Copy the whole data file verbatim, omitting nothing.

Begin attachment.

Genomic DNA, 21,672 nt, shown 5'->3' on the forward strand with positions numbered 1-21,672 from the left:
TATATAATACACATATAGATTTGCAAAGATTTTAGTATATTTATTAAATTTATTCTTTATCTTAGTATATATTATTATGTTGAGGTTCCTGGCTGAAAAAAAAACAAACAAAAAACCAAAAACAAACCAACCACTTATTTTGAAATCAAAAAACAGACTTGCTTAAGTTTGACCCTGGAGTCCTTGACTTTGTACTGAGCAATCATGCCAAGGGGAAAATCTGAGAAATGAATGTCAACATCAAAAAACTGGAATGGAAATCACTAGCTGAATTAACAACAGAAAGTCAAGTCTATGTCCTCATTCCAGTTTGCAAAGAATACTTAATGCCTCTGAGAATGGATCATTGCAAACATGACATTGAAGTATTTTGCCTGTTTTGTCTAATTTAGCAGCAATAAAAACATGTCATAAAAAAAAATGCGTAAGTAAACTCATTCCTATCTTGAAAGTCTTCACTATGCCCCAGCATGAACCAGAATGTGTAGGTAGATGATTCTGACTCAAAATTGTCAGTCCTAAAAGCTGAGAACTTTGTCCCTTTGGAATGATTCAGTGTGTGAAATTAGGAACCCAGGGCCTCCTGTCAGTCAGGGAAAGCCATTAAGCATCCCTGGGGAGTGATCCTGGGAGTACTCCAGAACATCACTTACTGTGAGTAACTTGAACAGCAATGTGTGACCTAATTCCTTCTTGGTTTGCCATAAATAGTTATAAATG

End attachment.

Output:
Genomic DNA, 21,672 nt, shown 5'->3' on the forward strand with positions numbered 1-21,672 from the left:
TATATAATACACATATAGATTTGCAAAGATTTTAGTATATTTATTAAATTTATTCTTTATCTTAGTATATATTATTATGTTGAGGTTCCTGGCTGAAAAAAAAACAAACAAAAAACCAAAAACAAACCAACCACTTATTTTGAAATCAAAAAACAGACTTGCTTAAGTTTGACCCTGGAGTCCTTGACTTTGTACTGAGCAATCATGCCAAGGGGAAAATCTGAGAAATGAATGTCAACATCAAAAAACTGGAATGGAAATCACTAGCTGAATTAACAACAGAAAGTCAAGTCTATGTCCTCATTCCAGTTTGCAAAGAATACTTAATGCCTCTGAGAATGGATCATTGCAAACATGACATTGAAGTATTTTGCCTGTTTTGTCTAATTTAGCAGCAATAAAAACATGTCATAAAAAAAAATGCGTAAGTAAACTCATTCCTATCTTGAAAGTCTTCACTATGCCCCAGCATGAACCAGAATGTGTAGGTAGATGATTCTGACTCAAAATTGTCAGTCCTAAAAGCTGAGAACTTTGTCCCTTTGGAATGATTCAGTGTGTGAAATTAGGAACCCAGGGCCTCCTGTCAGTCAGGGAAAGCCATTAAGCATCCCTGGGGAGTGATCCTGGGAGTACTCCAGAACATCACTTACTGTGAGTAACTTGAACAGCAATGTGTGACCTAATTCCTTCTTGGTTTGCCATAAATAGTTATAAATG